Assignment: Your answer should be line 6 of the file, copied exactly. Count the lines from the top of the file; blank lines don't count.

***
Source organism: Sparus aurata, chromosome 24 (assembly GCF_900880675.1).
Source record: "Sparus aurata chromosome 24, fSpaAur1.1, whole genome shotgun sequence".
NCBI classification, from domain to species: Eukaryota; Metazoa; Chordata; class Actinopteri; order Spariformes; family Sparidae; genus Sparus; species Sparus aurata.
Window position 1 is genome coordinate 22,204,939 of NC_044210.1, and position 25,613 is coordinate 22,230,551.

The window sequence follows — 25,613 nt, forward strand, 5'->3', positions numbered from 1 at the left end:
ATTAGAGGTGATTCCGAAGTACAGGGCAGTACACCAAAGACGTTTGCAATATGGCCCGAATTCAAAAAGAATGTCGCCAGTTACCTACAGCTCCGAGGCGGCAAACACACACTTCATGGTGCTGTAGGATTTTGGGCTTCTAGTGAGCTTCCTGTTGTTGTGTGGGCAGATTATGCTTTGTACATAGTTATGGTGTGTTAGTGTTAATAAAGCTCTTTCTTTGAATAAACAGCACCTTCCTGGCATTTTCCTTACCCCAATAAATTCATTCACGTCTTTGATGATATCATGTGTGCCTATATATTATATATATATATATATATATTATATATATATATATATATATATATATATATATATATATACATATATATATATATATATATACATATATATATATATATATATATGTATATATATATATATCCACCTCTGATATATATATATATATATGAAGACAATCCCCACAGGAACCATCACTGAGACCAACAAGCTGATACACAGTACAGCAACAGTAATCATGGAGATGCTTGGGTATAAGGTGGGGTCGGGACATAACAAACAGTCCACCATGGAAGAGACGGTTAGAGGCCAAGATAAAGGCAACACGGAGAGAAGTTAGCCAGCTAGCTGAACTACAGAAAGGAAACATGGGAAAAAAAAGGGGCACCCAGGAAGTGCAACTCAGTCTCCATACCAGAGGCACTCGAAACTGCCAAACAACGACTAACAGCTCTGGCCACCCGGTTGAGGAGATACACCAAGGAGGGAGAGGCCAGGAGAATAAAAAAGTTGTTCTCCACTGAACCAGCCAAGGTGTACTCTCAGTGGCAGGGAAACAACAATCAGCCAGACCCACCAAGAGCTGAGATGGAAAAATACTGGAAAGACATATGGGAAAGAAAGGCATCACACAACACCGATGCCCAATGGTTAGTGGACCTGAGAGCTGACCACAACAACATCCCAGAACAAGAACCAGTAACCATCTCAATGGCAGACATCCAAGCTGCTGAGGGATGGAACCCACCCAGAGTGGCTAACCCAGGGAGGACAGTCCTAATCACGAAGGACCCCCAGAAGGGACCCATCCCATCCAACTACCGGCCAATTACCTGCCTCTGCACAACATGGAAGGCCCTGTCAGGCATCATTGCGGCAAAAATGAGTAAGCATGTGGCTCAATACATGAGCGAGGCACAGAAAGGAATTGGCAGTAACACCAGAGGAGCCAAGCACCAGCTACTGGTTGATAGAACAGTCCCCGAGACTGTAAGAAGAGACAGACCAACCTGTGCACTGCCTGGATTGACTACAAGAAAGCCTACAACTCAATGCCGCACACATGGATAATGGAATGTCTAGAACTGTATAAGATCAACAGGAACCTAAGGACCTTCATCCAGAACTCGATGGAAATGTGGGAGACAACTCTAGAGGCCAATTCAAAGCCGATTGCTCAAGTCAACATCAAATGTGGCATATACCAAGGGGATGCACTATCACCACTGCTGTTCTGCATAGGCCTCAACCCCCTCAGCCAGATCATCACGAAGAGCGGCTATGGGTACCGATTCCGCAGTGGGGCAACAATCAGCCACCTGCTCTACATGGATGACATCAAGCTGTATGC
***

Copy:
ATTAGAGGTGATTCCGAAGTACAGGGCAGTACACCAAAGACGTTTGCAATATGGCCCGAATTCAAAAAGAATGTCGCCAGTTACCTACAGCTCCGAGGCGGCAAACACACACTTCATGGTGCTGTAGGATTTTGGGCTTCTAGTGAGCTTCCTGTTGTTGTGTGGGCAGATTATGCTTTGTACATAGTTATGGTGTGTTAGTGTTAATAAAGCTCTTTCTTTGAATAAACAGCACCTTCCTGGCATTTTCCTTACCCCAATAAATTCATTCACGTCTTTGATGATATCATGTGTGCCTATATATTATATATATATATATATATATTATATATATATATATATATATATATATATATATATATATACATATATATATATATATATATACATATATATATATATATATATATGTATATATATATATATCCACCTCTGATATATATATATATATATGAAGACAATCCCCACAGGAACCATCACTGAGACCAACAAGCTGATACACAGTACAGCAACAGTAATCATGGAGATGCTTGGGTATAAGGTGGGGTCGGGACATAACAAACAGTCCACCATGGAAGAGACGGTTAGAGGCCAAGATAAAGGCAACACGGAGAGAAGTTAGCCAGCTAGCTGAACTACAGAAAGGAAACATGGGAAAAAAAAGGGGCACCCAGGAAGTGCAACTCAGTCTCCATACCAGAGGCACTCGAAACTGCCAAACAACGACTAACAGCTCTGGCCACCCGGTTGAGGAGATACACCAAGGAGGGAGAGGCCAGGAGAATAAAAAAGTTGTTCTCCACTGAACCAGCCAAGGTGTACTCTCAGTGGCAGGGAAACAACAATCAGCCAGACCCACCAAGAGCTGAGATGGAAAAATACTGGAAAGACATATGGGAAAGAAAGGCATCACACAACACCGATGCCCAATGGTTAGTGGACCTGAGAGCTGACCACAACAACATCCCAGAACAAGAACCAGTAACCATCTCAATGGCAGACATCCAAGCTGCTGAGGGATGGAACCCACCCAGAGTGGCTAACCCAGGGAGGACAGTCCTAATCACGAAGGACCCCCAGAAGGGACCCATCCCATCCAACTACCGGCCAATTACCTGCCTCTGCACAACATGGAAGGCCCTGTCAGGCATCATTGCGGCAAAAATGAGTAAGCATGTGGCTCAATACATGAGCGAGGCACAGAAAGGAATTGGCAGTAACACCAGAGGAGCCAAGCACCAGCTACTGGTTGATAGAACAGTCCCCGAGACTGTAAGAAGAGACAGACCAACCTGTGCACTGCCTGGATTGACTACAAGAAAGCCTACAACTCAATGCCGCACACATGGATAATGGAATGTCTAGAACTGTATAAGATCAACAGGAACCTAAGGACCTTCATCCAGAACTCGATGGAAATGTGGGAGACAACTCTAGAGGCCAATTCAAAGCCGATTGCTCAAGTCAACATCAAATGTGGCATATACCAAGGGGATGCACTATCACCACTGCTGTTCTGCATAGGCCTCAACCCCCTCAGCCAGATCATCACGAAGAGCGGCTATGGGTACCGATTCCGCAGTGGGGCAACAATCAGCCACCTGCTCTACATGGATGACATCAAGCTGTATGC